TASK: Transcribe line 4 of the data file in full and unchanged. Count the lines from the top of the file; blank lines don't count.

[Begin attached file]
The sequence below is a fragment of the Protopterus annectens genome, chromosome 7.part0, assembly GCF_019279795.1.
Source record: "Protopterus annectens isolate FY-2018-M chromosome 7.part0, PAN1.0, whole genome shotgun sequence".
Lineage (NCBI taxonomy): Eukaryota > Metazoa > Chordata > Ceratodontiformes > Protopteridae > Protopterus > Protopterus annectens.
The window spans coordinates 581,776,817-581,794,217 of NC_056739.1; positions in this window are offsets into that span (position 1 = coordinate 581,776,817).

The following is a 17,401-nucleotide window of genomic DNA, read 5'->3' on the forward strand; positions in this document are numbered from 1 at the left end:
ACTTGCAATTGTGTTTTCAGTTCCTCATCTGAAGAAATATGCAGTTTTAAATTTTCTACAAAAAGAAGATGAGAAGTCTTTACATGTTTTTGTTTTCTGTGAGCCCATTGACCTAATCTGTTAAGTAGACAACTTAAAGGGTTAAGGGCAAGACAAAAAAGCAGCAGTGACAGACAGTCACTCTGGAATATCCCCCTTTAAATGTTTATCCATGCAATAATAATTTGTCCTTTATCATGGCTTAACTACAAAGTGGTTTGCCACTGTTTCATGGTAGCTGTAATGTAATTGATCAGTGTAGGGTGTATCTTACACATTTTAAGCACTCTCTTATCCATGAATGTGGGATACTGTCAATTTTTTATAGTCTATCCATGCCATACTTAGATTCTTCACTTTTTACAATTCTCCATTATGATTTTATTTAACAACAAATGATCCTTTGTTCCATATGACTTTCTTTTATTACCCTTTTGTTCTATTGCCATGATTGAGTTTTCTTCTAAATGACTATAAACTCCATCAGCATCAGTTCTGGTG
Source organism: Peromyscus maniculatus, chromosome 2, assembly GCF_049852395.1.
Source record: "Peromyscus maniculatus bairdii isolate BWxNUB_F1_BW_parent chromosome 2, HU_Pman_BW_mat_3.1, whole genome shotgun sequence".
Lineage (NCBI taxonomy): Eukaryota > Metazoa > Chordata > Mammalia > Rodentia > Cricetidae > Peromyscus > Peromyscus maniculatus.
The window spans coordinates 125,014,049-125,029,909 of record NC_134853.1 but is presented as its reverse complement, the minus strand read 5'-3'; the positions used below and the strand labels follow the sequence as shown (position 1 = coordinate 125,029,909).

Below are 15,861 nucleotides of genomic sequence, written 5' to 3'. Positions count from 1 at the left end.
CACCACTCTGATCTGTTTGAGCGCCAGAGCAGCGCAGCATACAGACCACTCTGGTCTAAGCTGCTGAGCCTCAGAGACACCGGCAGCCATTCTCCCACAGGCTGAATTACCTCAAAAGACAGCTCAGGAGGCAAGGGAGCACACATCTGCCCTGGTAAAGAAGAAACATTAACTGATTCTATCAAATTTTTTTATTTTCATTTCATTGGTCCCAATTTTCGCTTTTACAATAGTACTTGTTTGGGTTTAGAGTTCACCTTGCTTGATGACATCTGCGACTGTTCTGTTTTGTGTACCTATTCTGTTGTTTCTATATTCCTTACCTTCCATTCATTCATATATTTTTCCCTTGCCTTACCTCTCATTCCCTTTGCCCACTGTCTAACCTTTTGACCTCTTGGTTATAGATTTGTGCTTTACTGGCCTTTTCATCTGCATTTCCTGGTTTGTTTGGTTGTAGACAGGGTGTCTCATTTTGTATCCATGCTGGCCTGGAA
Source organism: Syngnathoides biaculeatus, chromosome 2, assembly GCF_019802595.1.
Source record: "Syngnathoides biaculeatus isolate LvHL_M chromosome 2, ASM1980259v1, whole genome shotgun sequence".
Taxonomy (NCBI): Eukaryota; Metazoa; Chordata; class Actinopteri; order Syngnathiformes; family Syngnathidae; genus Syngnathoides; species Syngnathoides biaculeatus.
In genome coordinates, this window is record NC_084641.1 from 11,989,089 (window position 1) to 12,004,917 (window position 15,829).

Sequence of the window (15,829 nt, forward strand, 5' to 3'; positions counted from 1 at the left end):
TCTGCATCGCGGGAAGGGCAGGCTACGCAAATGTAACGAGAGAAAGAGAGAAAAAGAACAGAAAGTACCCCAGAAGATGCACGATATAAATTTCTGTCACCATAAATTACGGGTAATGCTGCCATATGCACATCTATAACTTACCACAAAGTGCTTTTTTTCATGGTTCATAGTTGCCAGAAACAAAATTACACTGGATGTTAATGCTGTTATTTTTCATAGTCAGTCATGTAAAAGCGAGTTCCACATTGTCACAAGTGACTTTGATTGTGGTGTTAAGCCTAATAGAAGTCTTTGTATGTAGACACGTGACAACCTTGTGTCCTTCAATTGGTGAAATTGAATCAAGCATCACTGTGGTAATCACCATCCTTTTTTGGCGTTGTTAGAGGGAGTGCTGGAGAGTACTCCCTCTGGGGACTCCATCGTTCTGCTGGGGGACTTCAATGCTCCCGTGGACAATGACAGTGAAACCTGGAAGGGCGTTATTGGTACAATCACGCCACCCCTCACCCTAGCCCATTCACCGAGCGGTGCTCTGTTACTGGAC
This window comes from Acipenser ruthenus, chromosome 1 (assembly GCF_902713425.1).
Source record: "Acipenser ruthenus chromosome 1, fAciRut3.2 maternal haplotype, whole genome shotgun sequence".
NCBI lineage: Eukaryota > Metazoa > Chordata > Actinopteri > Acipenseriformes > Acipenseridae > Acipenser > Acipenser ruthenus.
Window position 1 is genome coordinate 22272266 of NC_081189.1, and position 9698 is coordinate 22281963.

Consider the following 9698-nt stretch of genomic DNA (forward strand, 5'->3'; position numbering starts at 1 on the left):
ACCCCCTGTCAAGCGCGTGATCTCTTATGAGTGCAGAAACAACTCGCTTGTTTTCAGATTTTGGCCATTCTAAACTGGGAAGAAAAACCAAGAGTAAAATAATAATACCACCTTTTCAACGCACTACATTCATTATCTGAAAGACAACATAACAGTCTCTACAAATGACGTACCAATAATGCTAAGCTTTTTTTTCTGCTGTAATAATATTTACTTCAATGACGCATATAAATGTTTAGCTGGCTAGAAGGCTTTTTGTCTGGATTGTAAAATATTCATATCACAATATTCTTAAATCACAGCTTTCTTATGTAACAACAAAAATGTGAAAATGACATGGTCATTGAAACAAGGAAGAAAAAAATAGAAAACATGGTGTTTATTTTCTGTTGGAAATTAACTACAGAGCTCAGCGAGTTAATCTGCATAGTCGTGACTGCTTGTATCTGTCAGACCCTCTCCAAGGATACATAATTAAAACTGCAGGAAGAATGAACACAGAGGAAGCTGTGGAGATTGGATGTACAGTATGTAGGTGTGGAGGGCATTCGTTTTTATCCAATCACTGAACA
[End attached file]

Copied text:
The window spans coordinates 581,776,817-581,794,217 of NC_056739.1; positions in this window are offsets into that span (position 1 = coordinate 581,776,817).